Now that condition has been met, and I've got to scramble to figure out what the next step is. And first, I think I'm allowed a few obvious questions.

My immediate question is, why? Why now? What's changed? Why, out of all the years that have elapsed, has he chosen this moment to re-materialize in my life? And what does he want from me? "Peace" isn't a very good answer, it doesn't tell me anything. Does he want a relationship? Or does he just want absolution? Is he doing this for my good, or for his own? The motives I associate most closely with him aren't ones that I'm interested in satisfying; the motives that I would accept as legitimate, I can't imagine him having. I could be wrong -- I'd like to be wrong -- but it's going to take a lot to convince me.

And what on earth could possibly have inspired this? There are a few obvious possibilities on the table, any or all of which could be true. Maybe he saw something of me -- my writing, or whatever -- and decided I finally passed muster. More likely, I think, he's lonely and afraid. I don't know what his situation is except in an abstract way, but I think it's reasonable to guess that time is growing short for him. He hasn't left much of a legacy behind -- his genius never produced much in the way of lasting work -- except for me. Maybe, having blown through all his other relationships and frightened away everyone else who might care about him in his last years, he's decided to come back to the one person who'll always be beholden to him and see if he can wring a little more out of me. Maybe he just wants to feel a little better about how he's lived his life, to be able to go through these last years propping himself up on the idea that hey, at least he tried, he did what he could. It's not his responsibility anymore.

Or maybe he's really changed. Maybe he's truly ready to come back and mend this ragged edge, maybe he's finally prepared to face me squarely and honestly and spend the last part of his life being my father. He'd never be able to change the past, obviously, and I wouldn't expect or want him to even under the best circumstances. I like who I am now (yesterday's post notwithstanding), and whatever got me here is fine by me -- even if sometimes I wish I didn't have some of my weird psychological quirks, particularly the ones that get in my way. (I could really do without the crippling self-doubt and deep-seated inhibitions.) But still, this is me, this is what I have, and I can deal with it. I don't want apologies. That's over, and apologies don't give me anything I don't already have. I don't want him to fix anything -- there's nothing here that's fixable.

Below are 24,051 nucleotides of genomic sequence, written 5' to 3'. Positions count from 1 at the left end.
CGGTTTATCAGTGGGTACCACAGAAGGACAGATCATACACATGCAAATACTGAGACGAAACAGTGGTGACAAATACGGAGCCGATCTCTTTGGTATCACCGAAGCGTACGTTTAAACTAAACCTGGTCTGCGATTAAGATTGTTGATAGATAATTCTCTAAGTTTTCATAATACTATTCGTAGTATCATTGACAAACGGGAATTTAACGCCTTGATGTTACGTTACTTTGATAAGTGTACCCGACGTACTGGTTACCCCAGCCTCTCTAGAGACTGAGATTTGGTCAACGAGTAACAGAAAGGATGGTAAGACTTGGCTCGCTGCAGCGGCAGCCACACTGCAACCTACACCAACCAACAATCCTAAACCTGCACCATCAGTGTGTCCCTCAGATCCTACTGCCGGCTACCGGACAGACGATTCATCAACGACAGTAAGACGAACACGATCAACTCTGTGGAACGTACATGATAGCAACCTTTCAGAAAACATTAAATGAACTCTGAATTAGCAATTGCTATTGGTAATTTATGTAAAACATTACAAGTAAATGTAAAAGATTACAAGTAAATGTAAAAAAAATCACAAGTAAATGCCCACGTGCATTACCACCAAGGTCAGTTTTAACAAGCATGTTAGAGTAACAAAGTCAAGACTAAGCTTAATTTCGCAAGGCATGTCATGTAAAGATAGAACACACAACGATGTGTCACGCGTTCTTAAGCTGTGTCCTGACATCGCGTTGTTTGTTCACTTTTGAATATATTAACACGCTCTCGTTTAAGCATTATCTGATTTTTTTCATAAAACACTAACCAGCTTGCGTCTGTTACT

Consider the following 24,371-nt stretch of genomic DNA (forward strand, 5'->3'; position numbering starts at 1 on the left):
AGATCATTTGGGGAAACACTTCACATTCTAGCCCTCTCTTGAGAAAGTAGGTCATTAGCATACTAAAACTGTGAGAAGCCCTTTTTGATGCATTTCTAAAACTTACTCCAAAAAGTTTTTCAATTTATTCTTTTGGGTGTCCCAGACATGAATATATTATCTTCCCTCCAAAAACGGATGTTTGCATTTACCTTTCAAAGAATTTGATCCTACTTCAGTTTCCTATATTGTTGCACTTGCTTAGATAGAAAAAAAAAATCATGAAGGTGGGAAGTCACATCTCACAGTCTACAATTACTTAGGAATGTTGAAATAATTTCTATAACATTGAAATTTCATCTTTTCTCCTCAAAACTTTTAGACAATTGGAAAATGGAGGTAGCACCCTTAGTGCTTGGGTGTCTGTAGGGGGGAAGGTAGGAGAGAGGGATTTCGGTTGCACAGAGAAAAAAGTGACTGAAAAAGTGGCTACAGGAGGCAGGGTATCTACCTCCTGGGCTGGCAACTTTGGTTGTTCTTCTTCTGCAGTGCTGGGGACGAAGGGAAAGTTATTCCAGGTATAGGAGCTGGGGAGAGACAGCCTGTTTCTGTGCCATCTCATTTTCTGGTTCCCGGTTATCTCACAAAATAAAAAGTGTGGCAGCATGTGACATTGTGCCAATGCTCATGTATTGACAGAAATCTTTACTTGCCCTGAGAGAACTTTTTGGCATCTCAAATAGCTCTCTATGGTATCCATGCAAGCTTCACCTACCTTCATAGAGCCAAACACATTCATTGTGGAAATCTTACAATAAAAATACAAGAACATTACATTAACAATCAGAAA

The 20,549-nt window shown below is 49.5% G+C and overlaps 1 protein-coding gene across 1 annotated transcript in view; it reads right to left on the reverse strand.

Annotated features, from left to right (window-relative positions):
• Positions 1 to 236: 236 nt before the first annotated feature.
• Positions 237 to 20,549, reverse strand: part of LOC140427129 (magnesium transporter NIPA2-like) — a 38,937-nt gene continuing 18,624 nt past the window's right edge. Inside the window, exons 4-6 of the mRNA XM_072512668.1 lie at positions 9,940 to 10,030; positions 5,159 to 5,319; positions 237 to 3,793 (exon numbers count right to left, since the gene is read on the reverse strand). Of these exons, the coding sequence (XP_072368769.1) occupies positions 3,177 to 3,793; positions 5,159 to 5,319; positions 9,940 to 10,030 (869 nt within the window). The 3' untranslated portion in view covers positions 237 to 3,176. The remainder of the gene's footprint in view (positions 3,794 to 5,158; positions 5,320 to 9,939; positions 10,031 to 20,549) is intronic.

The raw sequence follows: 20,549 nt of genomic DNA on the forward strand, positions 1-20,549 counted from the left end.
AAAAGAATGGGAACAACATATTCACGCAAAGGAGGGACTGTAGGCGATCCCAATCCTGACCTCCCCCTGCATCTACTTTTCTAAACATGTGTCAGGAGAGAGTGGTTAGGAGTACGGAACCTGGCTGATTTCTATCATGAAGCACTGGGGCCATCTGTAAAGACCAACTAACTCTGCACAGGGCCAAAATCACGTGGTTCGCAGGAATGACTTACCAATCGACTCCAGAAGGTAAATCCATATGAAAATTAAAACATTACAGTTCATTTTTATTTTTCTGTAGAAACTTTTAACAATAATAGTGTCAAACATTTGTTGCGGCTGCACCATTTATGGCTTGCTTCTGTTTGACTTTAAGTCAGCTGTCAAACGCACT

What I want is for him to understand me the way I understand him. I want him to see the effect he had on me, and to acknowledge it for what it is. I want him to demonstrate his understanding by never again doing the fucked-up things he does. He doesn't get to be the father of an eight- or twelve- or sixteen- or twenty-two-year-old me anymore; he and I have both lost that chance. Too late.

If he's ready to be the strong, brave dad I needed, though, he could maybe be the father of the 30-year-old me he helped create by not raising me. There's a tiny, fragile chance that that could happen. But it's not something I think I'd want to do if I were him: the 30-year-old me is a lot harder to manage than the twelve-year-old me was. It would be much easier for him, much less taxing, to just let me continue on as I have, waiting for the relief of my father's passing and the day when he finally has a good excuse for not being around. I'm not even sure if I want to do the work myself -- it's easier to stay angry. I don't know how to not be angry at him.

I don't know... maybe it could happen. But my unmanageable 30-year-old self says, not bloody likely. I'll believe it when I see it.
4:15 PM ::
Amy :: permalink